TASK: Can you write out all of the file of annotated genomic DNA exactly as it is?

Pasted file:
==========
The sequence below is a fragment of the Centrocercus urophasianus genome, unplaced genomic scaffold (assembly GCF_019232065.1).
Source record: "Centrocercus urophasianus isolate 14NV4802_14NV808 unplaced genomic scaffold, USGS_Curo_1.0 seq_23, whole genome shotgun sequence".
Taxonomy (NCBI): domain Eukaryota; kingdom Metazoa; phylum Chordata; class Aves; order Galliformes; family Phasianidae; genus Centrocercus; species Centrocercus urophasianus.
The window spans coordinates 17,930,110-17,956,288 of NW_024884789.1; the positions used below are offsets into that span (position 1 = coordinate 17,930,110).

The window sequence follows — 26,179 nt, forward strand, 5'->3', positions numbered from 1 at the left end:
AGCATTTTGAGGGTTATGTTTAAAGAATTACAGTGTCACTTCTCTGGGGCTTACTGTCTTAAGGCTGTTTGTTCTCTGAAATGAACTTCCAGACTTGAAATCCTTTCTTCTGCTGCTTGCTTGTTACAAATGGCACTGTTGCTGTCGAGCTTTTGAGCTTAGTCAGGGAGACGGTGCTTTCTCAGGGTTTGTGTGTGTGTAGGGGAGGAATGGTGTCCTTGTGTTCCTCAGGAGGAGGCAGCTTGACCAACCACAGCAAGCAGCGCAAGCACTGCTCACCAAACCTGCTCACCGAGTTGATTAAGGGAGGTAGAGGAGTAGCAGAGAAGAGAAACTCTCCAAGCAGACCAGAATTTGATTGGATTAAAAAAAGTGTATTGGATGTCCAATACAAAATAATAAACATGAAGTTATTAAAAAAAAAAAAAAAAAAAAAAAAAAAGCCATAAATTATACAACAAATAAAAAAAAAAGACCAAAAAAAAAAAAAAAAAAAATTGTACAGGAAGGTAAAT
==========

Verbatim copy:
The sequence below is a fragment of the Centrocercus urophasianus genome, unplaced genomic scaffold (assembly GCF_019232065.1).
Source record: "Centrocercus urophasianus isolate 14NV4802_14NV808 unplaced genomic scaffold, USGS_Curo_1.0 seq_23, whole genome shotgun sequence".
Taxonomy (NCBI): domain Eukaryota; kingdom Metazoa; phylum Chordata; class Aves; order Galliformes; family Phasianidae; genus Centrocercus; species Centrocercus urophasianus.
The window spans coordinates 17,930,110-17,956,288 of NW_024884789.1; the positions used below are offsets into that span (position 1 = coordinate 17,930,110).

The window sequence follows — 26,179 nt, forward strand, 5'->3', positions numbered from 1 at the left end:
AGCATTTTGAGGGTTATGTTTAAAGAATTACAGTGTCACTTCTCTGGGGCTTACTGTCTTAAGGCTGTTTGTTCTCTGAAATGAACTTCCAGACTTGAAATCCTTTCTTCTGCTGCTTGCTTGTTACAAATGGCACTGTTGCTGTCGAGCTTTTGAGCTTAGTCAGGGAGACGGTGCTTTCTCAGGGTTTGTGTGTGTGTAGGGGAGGAATGGTGTCCTTGTGTTCCTCAGGAGGAGGCAGCTTGACCAACCACAGCAAGCAGCGCAAGCACTGCTCACCAAACCTGCTCACCGAGTTGATTAAGGGAGGTAGAGGAGTAGCAGAGAAGAGAAACTCTCCAAGCAGACCAGAATTTGATTGGATTAAAAAAAGTGTATTGGATGTCCAATACAAAATAATAAACATGAAGTTATTAAAAAAAAAAAAAAAAAAAAAAAAAAAGCCATAAATTATACAACAAATAAAAAAAAAAGACCAAAAAAAAAAAAAAAAAAAATTGTACAGGAAGGTAAAT